The (JPG) Break-Up.

I’ve followed the fallout of JPG Magazine quite closely over the past few days. (My friend Al has a nice write of what’s going on, as well as an exclusive scoop.) While the whole situation is a total disaster for both parties, what’s struck me most about this has been seeing the power of the community around JPG and Flickr rise up to respond. JPG is no doubt going to suffer, at least in the short term, from this dirty laundry being aired in public. Users are canceling their accounts, and someone even started a flickr group for those who deleted their accounts. A lot of startups can learn a lot from this. Admitting when your wrong and knowing how to appropriately handle controversy is crucial to fostering a community. I believe Derek put it best:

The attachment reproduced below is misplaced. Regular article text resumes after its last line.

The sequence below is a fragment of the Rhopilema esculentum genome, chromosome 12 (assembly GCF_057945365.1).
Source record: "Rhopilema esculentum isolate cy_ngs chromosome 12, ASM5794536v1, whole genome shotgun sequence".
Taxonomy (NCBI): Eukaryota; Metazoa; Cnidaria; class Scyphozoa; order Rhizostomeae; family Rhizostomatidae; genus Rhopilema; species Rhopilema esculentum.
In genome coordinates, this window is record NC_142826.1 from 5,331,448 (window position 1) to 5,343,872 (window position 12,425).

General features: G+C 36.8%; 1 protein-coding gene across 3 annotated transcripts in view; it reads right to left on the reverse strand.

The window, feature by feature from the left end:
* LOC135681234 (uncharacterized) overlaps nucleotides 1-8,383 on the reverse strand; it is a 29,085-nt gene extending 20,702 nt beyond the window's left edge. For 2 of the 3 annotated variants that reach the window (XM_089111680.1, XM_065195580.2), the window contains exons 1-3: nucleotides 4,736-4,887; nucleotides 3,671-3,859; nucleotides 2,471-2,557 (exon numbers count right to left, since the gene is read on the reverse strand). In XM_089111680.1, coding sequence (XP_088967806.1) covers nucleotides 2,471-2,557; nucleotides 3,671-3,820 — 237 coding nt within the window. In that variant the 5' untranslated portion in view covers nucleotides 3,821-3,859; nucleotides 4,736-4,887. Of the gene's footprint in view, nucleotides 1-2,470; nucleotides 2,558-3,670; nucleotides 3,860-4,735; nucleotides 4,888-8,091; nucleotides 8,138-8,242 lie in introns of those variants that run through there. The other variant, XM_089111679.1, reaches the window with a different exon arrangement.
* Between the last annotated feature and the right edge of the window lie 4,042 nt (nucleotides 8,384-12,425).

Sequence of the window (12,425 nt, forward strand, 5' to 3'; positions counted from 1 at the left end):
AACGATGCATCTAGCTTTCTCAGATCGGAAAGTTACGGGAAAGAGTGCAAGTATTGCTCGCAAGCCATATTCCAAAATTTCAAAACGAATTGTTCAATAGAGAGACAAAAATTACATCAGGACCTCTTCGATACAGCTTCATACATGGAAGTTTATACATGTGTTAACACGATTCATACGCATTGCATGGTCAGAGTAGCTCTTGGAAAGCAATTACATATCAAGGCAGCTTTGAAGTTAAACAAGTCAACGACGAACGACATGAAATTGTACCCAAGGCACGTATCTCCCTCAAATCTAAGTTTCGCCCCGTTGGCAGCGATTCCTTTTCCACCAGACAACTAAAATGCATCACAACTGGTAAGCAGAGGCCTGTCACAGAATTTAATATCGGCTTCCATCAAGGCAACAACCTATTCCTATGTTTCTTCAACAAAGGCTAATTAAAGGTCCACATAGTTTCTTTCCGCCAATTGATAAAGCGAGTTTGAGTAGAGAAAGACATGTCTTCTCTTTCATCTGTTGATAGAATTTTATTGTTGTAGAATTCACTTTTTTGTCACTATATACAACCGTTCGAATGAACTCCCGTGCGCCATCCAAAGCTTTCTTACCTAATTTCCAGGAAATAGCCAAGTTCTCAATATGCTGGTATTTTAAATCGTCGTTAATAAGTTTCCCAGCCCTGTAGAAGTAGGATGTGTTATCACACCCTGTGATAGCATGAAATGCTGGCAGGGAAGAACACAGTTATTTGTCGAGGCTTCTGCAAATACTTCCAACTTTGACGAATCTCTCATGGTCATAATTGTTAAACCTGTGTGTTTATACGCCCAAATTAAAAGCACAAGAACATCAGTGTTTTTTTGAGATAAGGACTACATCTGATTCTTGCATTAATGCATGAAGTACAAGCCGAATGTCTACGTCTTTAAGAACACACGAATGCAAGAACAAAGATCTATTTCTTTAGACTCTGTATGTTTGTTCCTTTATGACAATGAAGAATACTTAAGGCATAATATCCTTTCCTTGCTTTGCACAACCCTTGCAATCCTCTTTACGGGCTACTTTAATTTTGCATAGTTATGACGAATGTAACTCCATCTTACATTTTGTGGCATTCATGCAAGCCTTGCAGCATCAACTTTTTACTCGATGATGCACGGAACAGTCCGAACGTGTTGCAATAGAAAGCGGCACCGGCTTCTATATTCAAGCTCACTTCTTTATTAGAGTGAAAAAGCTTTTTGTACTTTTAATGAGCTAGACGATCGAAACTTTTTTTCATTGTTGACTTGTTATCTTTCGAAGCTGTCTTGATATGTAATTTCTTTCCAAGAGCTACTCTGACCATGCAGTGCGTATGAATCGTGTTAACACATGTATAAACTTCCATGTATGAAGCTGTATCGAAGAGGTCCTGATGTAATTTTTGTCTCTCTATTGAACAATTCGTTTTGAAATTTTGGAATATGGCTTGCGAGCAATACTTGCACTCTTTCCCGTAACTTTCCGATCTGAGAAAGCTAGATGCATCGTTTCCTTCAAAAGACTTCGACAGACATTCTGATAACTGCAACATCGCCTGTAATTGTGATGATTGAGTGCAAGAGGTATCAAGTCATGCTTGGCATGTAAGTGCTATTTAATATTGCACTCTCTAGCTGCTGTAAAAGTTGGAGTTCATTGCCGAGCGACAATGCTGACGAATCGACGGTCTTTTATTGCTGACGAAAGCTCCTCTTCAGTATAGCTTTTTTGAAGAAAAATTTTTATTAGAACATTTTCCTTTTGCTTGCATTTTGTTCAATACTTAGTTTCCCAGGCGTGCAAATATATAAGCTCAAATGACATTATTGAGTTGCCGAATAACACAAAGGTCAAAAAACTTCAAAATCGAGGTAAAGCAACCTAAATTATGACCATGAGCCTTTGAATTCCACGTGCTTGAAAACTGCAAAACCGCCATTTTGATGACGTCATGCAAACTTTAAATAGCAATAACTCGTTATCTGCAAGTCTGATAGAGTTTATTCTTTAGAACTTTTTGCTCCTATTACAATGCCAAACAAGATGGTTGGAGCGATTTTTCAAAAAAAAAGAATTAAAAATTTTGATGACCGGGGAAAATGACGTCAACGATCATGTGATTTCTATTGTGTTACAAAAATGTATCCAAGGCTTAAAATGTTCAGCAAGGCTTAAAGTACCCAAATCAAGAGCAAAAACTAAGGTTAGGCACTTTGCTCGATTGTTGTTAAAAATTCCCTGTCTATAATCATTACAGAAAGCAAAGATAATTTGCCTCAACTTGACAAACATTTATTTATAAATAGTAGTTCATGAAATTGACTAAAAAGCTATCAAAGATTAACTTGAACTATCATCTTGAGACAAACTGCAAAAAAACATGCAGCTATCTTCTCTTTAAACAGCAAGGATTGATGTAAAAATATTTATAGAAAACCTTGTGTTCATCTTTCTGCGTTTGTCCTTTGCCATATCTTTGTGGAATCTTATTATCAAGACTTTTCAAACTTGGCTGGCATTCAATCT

I’ve always said that JPG doesn’t own its community - it rents. And that rent is paid by treating the community members with honesty, integrity, and respect.

On a similar note, the Break-Up is attracting major attention. 14,000 views in the first 40 hours. Could it be that this just strikes a cord with most of us? Adam Richardson really nailed it when he compared the video to the message from the Cluetrain Manifesto. I’ve always been a fan of Cluetrain and definitely felt that it was ahead of it’s time when it was published. Has it really been 8 years? And major advertisers are using it as a gimmick now? In a way, it’s kind of disappointing when you think about it. But I guess there’s reason for hope. Now we’ll just have to see if they can follow through on it.